Among the DID Board’s first-year accomplishments was following through on its commitment to ease the burden of special assessments against nonprofits in the district, said Chairman Robert Herr.
The board raised $18,000 through four local foundations to refund nonprofits that qualified for reimbursement.
With the help of city and Grand Rapids Area Chamber of Commerce staff, the board also successfully lobbied to change the state statute governing business improvement districts to allow the city more leeway in how it assesses nonprofits in the district.
The amendments were approved on Dec. 31 by Gov. John Engler and took effect immediately.
Locally, the new legislation gives the DID Board and City Commission the desired flexibility to reduce special assessments to nonprofit organizations that own tax exempt properties in the district.
“We think we got a lot done. We pushed hard and a lot of people both with the city and the chamber worked diligently to get that accomplished,” Herr said. “We felt we had a great year, particularly with our ability to get the state statute changed.”
The City Commission will hold a public hearing tomorrow regarding the necessity of a district-wide special assessment.
The nine-member DID Board, established by the City Commission in August 2000, is responsible for recommending maintenance and beautification services for the downtown business district over and above the standard services the city provides.
A separate entity, the Downtown Alliance, carries out district services and related marketing and communications activities funded through special assessments against property owners in the district.
The Alliance, which is governed by a 24-member board, began providing enhanced services in the downtown area last August.
The DID Board had an interim agreement with the local chamber to provide staff and support services to the Downtown Alliance so it could get up and running quickly, Herr said.
He said the Alliance intends to wean itself from GRACC this spring and incorporate as a separate nonprofit organization.
The DID Board approved a $630,000 budget request on Jan. 22, recommending city commissioners approve continuation of the maintenance program another year.
In addition to covering maintenance, beautification and marketing services, and administrative expenses, the budget earmarks $15,000 for a public inebriate center expected to open soon at Mel Trotter Mission. The budget also includes a $20,000 Downtown Residents Emergency Needs Fund.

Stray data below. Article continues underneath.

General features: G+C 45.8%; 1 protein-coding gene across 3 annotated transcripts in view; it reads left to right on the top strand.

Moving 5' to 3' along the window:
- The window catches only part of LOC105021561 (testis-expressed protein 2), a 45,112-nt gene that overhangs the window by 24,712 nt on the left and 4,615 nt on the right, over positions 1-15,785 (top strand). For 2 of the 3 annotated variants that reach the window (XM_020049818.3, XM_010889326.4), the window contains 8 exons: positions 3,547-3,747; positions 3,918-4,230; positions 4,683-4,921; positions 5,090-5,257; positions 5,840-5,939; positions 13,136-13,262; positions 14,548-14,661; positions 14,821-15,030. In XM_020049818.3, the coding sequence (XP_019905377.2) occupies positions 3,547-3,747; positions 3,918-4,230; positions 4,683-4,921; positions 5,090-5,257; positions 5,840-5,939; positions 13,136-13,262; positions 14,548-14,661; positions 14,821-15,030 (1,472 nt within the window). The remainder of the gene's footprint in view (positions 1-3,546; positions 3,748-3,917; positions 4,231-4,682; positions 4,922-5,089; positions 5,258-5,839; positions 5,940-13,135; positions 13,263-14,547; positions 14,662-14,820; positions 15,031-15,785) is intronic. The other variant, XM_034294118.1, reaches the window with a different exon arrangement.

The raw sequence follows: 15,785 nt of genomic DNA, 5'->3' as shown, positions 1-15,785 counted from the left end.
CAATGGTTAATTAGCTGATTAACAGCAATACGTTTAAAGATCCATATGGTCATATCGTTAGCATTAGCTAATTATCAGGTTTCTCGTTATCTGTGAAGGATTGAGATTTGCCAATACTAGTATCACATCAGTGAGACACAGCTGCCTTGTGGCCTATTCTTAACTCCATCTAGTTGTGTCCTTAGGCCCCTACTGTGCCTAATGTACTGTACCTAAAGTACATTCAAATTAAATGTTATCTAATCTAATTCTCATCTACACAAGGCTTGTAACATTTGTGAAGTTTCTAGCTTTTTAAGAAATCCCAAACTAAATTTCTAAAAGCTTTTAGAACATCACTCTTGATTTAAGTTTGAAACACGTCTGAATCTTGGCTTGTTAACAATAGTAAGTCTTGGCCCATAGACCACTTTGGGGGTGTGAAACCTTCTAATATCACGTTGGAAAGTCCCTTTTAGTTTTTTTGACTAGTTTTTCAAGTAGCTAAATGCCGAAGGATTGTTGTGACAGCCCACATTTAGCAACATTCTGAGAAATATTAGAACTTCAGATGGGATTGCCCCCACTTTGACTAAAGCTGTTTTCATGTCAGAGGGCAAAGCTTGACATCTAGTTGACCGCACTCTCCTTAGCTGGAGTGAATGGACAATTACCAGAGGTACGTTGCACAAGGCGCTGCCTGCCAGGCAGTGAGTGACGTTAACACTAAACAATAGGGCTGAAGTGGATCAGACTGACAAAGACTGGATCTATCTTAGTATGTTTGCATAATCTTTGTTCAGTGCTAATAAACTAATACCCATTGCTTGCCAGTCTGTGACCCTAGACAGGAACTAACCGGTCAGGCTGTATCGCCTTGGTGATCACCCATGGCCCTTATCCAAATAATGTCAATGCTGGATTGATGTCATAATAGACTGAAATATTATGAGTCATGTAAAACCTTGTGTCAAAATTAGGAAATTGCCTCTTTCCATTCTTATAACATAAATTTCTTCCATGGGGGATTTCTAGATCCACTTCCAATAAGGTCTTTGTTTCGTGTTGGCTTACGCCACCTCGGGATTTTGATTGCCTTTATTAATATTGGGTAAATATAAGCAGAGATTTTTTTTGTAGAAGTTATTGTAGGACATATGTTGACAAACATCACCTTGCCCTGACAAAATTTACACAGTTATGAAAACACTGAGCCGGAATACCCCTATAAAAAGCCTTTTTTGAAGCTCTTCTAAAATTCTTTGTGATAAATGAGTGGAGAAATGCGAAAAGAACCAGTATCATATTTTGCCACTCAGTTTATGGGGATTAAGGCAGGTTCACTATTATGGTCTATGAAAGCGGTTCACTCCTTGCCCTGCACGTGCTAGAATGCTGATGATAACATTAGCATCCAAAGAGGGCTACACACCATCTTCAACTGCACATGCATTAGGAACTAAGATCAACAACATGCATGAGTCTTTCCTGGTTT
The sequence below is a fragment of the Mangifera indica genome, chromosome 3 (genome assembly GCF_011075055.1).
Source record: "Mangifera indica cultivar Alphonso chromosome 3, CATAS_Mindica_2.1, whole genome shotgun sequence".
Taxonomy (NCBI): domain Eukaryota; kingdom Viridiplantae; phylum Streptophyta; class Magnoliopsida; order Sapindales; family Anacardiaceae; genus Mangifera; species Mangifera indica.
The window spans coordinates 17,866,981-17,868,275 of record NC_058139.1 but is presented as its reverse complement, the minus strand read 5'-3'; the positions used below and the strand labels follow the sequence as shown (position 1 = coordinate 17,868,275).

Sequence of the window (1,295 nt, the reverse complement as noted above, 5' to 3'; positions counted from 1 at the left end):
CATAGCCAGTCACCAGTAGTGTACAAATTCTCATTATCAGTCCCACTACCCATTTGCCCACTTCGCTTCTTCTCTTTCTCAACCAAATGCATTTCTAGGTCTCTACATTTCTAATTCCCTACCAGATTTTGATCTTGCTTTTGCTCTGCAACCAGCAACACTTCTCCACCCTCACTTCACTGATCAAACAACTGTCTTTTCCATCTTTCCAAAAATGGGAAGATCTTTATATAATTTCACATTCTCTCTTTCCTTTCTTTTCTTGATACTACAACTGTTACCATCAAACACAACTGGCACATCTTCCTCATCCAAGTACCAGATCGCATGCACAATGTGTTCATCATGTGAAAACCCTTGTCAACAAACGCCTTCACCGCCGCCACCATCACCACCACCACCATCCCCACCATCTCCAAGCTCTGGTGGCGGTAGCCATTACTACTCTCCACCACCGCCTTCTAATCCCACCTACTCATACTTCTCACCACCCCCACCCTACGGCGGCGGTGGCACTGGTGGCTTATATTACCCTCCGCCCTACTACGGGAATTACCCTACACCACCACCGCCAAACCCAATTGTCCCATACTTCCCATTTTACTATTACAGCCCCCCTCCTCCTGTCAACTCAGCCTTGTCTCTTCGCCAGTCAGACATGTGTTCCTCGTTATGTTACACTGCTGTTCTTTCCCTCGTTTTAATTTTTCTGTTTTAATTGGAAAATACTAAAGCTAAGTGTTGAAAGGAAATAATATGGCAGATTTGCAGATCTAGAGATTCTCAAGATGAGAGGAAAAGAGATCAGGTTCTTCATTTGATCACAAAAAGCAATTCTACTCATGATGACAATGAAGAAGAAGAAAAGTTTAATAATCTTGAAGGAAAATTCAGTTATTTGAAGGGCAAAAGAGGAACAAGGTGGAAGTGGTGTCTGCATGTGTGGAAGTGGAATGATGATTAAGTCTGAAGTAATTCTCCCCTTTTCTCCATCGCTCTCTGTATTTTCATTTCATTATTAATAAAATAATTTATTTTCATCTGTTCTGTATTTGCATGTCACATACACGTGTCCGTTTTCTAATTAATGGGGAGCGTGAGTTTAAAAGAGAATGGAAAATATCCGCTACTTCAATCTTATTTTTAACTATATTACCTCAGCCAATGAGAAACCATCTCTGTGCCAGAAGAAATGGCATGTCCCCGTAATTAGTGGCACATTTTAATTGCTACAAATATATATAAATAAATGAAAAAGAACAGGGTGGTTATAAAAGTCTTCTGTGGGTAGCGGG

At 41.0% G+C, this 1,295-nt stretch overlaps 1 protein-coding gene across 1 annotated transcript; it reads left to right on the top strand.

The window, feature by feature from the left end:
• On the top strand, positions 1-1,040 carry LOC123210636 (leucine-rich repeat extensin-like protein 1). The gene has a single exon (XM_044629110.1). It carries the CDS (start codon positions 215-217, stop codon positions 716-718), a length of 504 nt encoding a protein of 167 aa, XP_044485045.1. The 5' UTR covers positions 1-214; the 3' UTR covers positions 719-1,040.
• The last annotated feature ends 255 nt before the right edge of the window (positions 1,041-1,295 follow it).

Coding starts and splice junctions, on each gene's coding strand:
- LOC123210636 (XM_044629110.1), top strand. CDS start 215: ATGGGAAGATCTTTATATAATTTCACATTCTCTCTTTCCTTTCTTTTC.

The board anticipates special assessments will remain unchanged for most property owners in the district, but in light of the recent changes in Michigan law, is recommending the assessment be reduced for the district’s nonprofits that own tax-exempt property.
The board surveyed the 13 nonprofits last month about the effectiveness of the new services. Nine of the 10 nonprofits that responded indicated the appearance of their area had improved and expressed interest in paying some portion of the assessment.
The board also has surveyed the district’s remaining property owners to get feedback on the types of services they want as well as current level of service, Herr said. The results are expected to be available at the public hearing.
I think people feel that, generally, the services we’re providing are certainly helping their neighborhood,” Herr remarked. “They all liked the idea of the snow removal, which was kind of an added service we were able to provide to them.”
Dennis Sturtevant, chairman of the Downtown Alliance, said a lot of property owners want to see sidewalk snow removal included under the assessment. The Alliance tried it this winter and was able to clear 176 blocks of public sidewalks in the district in two days, he said.
Sturtevant said the Alliance continues to receive positive response regarding litter pick up and sidewalk sweeping. In addition to regular city trash removal, Alliance workers remove about 50 bags of trash weekly, a number that doubles in the summer, he said.
Sharon Evoy, executive director of the Downtown Alliance, pointed out that Alliance workers, contracted through OneSource, have gone above and beyond the call of duty, taking the initiative, for instance, to shovel paths between parking meters and sidewalks, as well as shoveling snow around fire hydrants and drains.
That’s something they decided to do on their own that we’re really happy with,” she said.